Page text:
Disasters make us stronger

Reading Time: 4 minutes

Samantha Gahn, Opinions Writer, [email protected]

I was a sophomore in high school on the dreadful day of August 2003. I had my schoolbooks, my flute and the clothes I wore that day to school and practice. I was on the JV Volleyball team for East Bay High School in Gibsonton, Fla.

I was coming home from practice one evening. I wasn’t allowed to drive my parent’s car because my mom had a doctor’s appointment an hour away.  My mom arranged for one of her friends, Kris, to pick me up. She drives up and tells me that we had to run some errands before she would drop me off.

We were driving away from the high school, passing the fire station five minutes from my home when Kris slammed on the breaks. I was jerked forward into my seat belt as I turned to give Kris a dirty look for her terrible driving skills. When I turned back to the road, I realized the result of the break slamming; a fire truck had just cut us off. Kris started driving again, this time following the truck.

“I don’t want to miss anything exciting! I’m going to follow them.” She turned to look at me and said, “You okay with that?” I nodded my head, a little bit of excitement bubbling in my stomach. I wanted to follow the truck and know what was going on as well.

My house was an open road with only one stopsign, so keeping up with the truck was no problem. But as soon as it pulled into our driveway, our laughing and excitement turned into anxiety.

The whole time I was thinking, “Please drive past my street.” Then the fire truck turned onto my street. I thought, “Please drive past my house.” Lo and behold, the fire truck stops right where I didn’t want it to: my house.

The front of the house was completely covered by trees and bushes. When we pulled up and got out of the car, all you could see was the trees and huge cloud of smoke in the sky. I stood there, mindless, watching the firemen working as the cloud of smoke grew bigger and bigger. Kris came up to me and shook me out of my stupor. She told me I needed to call my mom. I pulled out my phone and dialed her number.

“Hey mom, our house is on fire,” I said in a monotone voice.

“No it’s not. Stop joking around,” Mom responded, brushing it off.

“Mom, I am not kidding, our house is on fire.”

Kris grabbed the phone from me and yelled, “Your house is on fire, get home now!” hanging up on my mom.

After the phone was taken from me, I looked again at the house and realized something that made my stomach drop. My two younger sisters were supposed to be at the house, which was currently on fire.

As I turned to tell this to the firemen that were standing close by, my neighbor told me that no one was in the house. I was instantly relieved. They had decided to go to the beach. They had a grand old time collecting shells and chasing seagulls while I watched our whole lives go up in smoke, literally.

Twenty minutes later my mom and brother, Jeff, pulled up to what was left of the house. The head fireman walked up to my mom and told her the fire was out and there was nothing left. My mom, forever the optimistic, nodded with a smile on her face and pulled out her phone. She had a job to do.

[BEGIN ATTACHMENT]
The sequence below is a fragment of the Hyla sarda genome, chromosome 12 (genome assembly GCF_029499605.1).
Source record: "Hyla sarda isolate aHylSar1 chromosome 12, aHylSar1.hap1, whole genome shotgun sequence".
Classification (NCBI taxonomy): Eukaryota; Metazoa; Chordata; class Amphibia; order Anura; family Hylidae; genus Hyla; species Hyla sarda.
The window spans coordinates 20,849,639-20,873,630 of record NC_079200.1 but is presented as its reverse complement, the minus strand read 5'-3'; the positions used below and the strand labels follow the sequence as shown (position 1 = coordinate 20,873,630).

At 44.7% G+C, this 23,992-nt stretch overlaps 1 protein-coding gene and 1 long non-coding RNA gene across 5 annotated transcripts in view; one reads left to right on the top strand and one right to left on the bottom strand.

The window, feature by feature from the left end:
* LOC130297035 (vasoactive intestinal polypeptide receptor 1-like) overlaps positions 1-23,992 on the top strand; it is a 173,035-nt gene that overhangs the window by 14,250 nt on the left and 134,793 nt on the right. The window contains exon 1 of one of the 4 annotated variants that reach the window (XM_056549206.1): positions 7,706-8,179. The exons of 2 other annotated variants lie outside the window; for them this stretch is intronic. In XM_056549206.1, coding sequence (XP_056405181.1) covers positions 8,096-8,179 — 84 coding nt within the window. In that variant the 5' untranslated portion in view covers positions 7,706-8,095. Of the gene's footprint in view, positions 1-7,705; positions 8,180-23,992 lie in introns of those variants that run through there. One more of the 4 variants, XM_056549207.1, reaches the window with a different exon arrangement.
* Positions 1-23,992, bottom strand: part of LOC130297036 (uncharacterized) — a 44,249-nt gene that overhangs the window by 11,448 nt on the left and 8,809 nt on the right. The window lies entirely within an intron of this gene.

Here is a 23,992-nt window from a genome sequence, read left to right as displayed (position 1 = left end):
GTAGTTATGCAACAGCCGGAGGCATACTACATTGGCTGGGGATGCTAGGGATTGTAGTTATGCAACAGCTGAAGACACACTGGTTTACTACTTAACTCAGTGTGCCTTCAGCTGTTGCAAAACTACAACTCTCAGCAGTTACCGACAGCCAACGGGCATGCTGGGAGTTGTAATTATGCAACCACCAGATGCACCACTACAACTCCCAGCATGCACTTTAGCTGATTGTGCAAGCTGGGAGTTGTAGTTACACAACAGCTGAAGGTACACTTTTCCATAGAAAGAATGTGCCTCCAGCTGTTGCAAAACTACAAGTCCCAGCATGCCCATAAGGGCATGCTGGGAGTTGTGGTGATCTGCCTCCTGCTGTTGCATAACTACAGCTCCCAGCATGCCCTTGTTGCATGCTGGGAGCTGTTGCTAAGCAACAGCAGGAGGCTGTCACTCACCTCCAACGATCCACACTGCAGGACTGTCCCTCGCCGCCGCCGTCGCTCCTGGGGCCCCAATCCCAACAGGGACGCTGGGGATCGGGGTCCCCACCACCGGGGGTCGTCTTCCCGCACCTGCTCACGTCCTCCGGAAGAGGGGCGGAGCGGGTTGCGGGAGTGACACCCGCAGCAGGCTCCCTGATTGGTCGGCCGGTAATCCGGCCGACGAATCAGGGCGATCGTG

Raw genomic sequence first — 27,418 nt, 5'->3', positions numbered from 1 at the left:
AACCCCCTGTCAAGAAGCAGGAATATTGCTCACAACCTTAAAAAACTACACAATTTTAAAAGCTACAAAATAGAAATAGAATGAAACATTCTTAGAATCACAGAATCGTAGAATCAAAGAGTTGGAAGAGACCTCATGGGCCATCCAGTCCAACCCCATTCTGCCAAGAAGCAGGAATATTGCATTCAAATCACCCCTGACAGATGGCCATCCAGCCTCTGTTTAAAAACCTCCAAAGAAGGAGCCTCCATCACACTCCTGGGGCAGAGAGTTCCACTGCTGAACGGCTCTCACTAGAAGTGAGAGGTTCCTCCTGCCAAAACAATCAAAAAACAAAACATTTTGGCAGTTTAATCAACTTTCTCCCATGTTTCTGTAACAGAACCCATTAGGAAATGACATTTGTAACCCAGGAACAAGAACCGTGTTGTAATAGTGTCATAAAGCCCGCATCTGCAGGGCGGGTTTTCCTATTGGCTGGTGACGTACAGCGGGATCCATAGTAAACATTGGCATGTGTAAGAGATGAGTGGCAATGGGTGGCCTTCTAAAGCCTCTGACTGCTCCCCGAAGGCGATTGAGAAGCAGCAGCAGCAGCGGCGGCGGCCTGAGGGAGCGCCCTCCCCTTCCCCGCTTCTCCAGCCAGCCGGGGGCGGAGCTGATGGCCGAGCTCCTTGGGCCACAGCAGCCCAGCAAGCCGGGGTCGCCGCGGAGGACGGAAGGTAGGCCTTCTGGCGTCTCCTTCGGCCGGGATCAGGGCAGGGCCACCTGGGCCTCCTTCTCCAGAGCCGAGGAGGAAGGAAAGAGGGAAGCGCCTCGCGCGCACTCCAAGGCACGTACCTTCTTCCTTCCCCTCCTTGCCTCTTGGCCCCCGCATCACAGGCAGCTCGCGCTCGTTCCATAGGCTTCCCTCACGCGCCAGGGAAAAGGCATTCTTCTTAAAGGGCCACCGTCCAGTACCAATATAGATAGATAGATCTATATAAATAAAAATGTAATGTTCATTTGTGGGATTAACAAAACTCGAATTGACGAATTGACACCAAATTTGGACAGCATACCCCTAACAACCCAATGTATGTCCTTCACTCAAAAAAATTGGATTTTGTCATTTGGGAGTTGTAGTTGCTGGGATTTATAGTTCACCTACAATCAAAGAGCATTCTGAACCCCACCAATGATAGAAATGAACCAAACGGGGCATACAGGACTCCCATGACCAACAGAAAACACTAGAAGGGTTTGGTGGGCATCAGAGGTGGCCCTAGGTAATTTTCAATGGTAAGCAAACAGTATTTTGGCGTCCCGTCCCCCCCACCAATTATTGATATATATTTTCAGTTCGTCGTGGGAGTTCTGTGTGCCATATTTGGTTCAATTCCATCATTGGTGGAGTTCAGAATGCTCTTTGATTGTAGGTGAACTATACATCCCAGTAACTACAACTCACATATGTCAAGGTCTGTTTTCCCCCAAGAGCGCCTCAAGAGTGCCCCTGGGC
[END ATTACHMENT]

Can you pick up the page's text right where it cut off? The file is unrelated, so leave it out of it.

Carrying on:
My dad was out of town for work, so it was up to her to find a place for us to stay, at least for the night. We stayed with some family friends, and that night we had a funeral for our dog, Max and our rabbit, Mary, who didn’t make it out alive.

The next morning when we realized that everything had changed. We needed to figure out what we were going to do next. My dad was on the first flight home and showed up just in time for us to go back to the house to clean up. We dug through whatever we could in the remains of the house.

I walked into what was my bedroom, a room that I had shared with my two sisters for seven years. I looked around for my teddy bear I had my whole life. When I couldn’t find it, I couldn’t hold in my pain any more.

I cried, I cried until my eyes were dry and no more tears would come. My whole life was gone. I didn’t know what I was going to do. I didn’t want to go to school the next Monday. By that time everyone would know what had happened, and I could already hear the whispers that would follow. I didn’t want others to know that I had nothing now. I didn’t want them to view me as nothing.

But to school I went, and it was almost like no one knew what happened. No one asked me about it. I didn’t feel like anyone was talking about my family behind my back. It was really nice to know not many people knew.

Our family ended up renting a house until we had our new one built. Our local church donated clothes, furniture and everything else that we needed were donated. As a whole, we were well taken care of; all of our needs were met.

When I tell people now about the experience I smile and tell them everything worked out the way it was supposed to. My parents were able to pay off their debts with the insurance money, and we built a home we made our own. It was hard, but we bounced back quickly.

My life is better because of what happened. I am able to handle stress better, knowing what should be done first in the times of hardships. Most importantly I learned about the importance of love for my family. I was scared out of my mind, thinking that my sisters were in the fire. I learned to love them more, even when they were driving me crazy.

When we moved into our newly built home, my sisters asked me to take the middle bedroom so I could be between the two of them. That made me feel loved and wanted.

Family is the most important thing. They are who you fall back on when terrible things happen in your life.

We see natural disasters every day, from the flooding in Colorado to a tsunami across the world. Let’s take the time and effort to refocus our lives. When the hard times hit, we’ll be ready.